Pope John Paul II, proclaiming the start of "spiritual preparations" for the 500th anniversary of Christopher Columbus' voyage to the New World in 1492, arrived at Zaragoza in northeastern Spain today on the first leg of a trip that will take him to the Dominican Republic and Puerto Rico.

The overnight stopover of John Paul -- who was welcomed by King Juan Carlos, Queen Sofia and Socialist Prime Minister Felipe Gonzalez -- was his second visit to Spain in just under two years and was made at the personal request of the royal couple.

In Santo Domingo, the Dominican capital, the pope will preside over a meeting that will inaugurate the Roman Catholic Church's observation of the 500th anniversary of the introduction of Christianity into the Western Hemisphere. He also is to address Latin American bishops on the issues surrounding liberation theology, a controversial movement that seeks a politically committed role for the church in fighting poverty in the Third World.

On Friday, the pope will stop in San Juan, Puerto Rico, before returning to Rome.

In Zaragoza, the pope's first stop was the cathedral, where the Virgin of El Pilar, the patroness of all Hispanic nations, is venerated.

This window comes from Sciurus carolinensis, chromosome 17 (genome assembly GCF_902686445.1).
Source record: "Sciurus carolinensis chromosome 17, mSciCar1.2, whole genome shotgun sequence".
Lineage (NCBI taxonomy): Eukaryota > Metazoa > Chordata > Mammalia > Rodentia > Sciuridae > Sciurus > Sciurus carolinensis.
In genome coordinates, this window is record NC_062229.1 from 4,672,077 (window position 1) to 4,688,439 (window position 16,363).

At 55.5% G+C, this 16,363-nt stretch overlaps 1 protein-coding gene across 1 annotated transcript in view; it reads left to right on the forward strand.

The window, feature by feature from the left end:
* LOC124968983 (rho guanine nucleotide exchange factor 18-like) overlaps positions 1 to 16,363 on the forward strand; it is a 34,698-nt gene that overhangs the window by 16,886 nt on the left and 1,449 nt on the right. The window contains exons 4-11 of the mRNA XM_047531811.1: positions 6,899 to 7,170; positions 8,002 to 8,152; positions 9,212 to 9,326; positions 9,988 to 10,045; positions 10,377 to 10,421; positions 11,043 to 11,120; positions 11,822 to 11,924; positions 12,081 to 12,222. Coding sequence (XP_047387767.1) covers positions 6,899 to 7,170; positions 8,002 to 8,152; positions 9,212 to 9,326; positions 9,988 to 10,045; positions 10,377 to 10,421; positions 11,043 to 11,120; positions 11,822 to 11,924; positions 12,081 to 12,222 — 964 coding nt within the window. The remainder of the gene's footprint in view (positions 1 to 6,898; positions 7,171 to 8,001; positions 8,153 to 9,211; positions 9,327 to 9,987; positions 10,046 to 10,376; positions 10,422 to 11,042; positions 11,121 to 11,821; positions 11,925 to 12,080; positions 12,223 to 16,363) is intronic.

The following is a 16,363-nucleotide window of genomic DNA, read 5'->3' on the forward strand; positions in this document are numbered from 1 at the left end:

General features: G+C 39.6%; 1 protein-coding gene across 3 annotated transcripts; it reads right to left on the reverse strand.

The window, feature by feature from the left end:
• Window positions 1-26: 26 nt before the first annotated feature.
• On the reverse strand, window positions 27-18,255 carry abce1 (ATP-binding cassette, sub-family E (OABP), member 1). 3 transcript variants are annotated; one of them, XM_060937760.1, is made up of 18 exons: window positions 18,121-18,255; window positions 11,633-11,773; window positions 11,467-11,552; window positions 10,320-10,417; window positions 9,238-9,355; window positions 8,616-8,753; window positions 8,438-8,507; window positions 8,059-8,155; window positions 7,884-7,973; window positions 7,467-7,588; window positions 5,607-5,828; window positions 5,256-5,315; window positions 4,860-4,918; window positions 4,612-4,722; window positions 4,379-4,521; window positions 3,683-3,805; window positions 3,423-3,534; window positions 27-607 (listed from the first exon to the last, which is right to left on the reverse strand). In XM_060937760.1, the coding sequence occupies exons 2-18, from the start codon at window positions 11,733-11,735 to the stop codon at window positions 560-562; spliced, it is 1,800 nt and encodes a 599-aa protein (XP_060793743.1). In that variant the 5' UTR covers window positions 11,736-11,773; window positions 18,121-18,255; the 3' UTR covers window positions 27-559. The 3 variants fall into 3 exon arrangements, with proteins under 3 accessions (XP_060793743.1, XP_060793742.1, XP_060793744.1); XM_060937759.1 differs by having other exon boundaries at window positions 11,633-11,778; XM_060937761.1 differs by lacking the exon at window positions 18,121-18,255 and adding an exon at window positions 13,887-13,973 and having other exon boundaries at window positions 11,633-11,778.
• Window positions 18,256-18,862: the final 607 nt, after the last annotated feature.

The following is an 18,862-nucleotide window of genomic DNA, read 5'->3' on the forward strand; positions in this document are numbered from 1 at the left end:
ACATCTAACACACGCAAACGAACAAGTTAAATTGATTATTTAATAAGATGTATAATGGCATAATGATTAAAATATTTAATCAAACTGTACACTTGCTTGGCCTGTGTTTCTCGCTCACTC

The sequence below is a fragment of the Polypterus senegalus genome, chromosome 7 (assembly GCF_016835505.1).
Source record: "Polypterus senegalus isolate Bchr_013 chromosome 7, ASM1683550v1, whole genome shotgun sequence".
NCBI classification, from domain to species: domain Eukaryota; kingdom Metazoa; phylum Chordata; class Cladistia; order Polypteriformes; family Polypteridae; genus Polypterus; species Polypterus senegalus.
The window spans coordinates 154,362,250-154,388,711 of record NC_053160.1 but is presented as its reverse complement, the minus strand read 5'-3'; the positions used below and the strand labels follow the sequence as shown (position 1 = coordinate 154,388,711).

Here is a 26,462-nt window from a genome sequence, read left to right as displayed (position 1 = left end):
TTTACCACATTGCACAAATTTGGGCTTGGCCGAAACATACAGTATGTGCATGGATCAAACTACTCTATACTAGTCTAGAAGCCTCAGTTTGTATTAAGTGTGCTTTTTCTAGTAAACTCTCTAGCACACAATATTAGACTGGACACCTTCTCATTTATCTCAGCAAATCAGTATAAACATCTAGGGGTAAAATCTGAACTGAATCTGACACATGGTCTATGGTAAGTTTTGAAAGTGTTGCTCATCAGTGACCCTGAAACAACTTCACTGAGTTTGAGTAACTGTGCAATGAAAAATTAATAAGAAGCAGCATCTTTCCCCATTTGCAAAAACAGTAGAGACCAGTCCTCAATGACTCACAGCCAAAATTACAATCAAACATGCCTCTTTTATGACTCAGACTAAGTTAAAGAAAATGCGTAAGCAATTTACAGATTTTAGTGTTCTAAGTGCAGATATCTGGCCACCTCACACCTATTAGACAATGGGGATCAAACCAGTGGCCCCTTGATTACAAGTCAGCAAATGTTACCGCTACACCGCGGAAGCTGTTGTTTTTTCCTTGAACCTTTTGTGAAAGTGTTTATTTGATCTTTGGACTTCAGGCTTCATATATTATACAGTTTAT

After prostrating himself before the tiny blackened statue of the virgin, who according to legend appeared to St. James the Apostle in 40 A.D., the pope addressed a crowd of relatives of the 18,500 Spanish missionaries now in Latin America.

The warm reception for John Paul raised again the issue of the continuing pull exerted by Catholicsm over Spaniards despite studies suggesting that fewer than a third call themselves churchgoers and that Spain is rapidly becoming a "post-Christian" society.

As in his nine-day visit in 1982, the pope proved to be a highly popular figure. Speaking in fluent, though accented, Spanish, he recalled, in a short speech at the airport, that two years ago he had entreated the Spanish people: "Live up to your religious roots."

In the two years since, a Socialist government, headed by Gonzalez, an agnostic, has taken office and has often clashed with the bishops. Controversy has centered on legislation to lift bans on abortion and on moves to increase government control over schools run by religious orders that receive public funds.

Gonzalez and his government, as much as the bishops themselves, have steered clear of open conflict.